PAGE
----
Twitter acquired the Portland, Oregon-based startup LuckySort yesterday, a company known for its ability to crunch huge amounts of texts to identify and visualize topics and trends. The company will be shutting down its product and moving its staff to San Francisco where they will join Twitter's "Department of Revenue Engineering." Its a move that shows Twitter focused on building a data driven business where advertisers can leverage the real time conversation.
Luckysort built a product called TopicWatch, a text-mining application used for analyzing large volumes of content in order to find emergent patterns in live text streams. According to Crunchbase "TopicWatch equips analysts to explore and dissect the Big Picture by visualizing news, comments, and social media. It transforms the burden of text overload into an opportunity for insightful and actionable information."
"Transforms the burden of text overload into an opportunity for insight."
Reading between the lines, Luckysort's team will help the brands who advertise on Twitter to find the best angles for real time marketing. Unlike Facebook, which pushes personalized "stories" that look and feel like posts from your friends, Twitter is turning to a much more traditional broadcast model of advertising. During live events like the presidential election, Superbowl, and Oscars, Twitter has become the center of a massive real time conversation.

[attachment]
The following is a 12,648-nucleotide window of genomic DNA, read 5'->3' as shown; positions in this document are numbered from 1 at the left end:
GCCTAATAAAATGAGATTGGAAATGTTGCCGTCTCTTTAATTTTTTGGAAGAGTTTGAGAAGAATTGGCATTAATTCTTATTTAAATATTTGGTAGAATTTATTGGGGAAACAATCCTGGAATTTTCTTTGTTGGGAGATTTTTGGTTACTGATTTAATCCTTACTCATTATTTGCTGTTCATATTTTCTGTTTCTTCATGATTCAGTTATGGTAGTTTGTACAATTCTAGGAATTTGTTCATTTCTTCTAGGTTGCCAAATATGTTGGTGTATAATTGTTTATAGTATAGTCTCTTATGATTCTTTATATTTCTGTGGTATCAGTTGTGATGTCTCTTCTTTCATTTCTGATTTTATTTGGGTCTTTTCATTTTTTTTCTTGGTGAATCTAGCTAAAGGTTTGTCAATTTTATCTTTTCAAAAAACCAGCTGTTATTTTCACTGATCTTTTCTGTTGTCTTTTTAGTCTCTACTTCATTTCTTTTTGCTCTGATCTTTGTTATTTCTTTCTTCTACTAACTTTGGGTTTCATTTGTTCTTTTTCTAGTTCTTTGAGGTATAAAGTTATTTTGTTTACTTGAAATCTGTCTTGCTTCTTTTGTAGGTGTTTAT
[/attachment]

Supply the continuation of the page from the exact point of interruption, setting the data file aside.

Twitter acquired Bluefin Labs to help it prove out how big this opportunity is and advertisers are eager to tap into the huge collection of engaged eyeballs, but striking while the iron is hot can be tough. Oreo managed to score a major win with a quick-witted tweet during the Superbowl blackout, but finding the right angle isn't always so obvious. TopicWatch provides a visual way to dig into what's trending in the massive volumes of text flying around Twitter. Before being acquired by Twitter, it was leveraged as a way to pick stocks.
Twitter recently scored a big commitment from Starcom to spend $200 million on ads over the next two years, which included "special access to advertising slots, as well as research data and new, as-yet-unannounced advertising products." A company like LuckySort will help Twitter find those special opportunities for clients, as well as lots of ammo on the research and data front.
Sources familiar with Twitter's IPO plans say the company is wary of going public at the wrong moment, and hopes to time its offering to a sustained period of growth in its advertising billings. Adding LuckySort to its department of revenue engineering is likely part of that plan.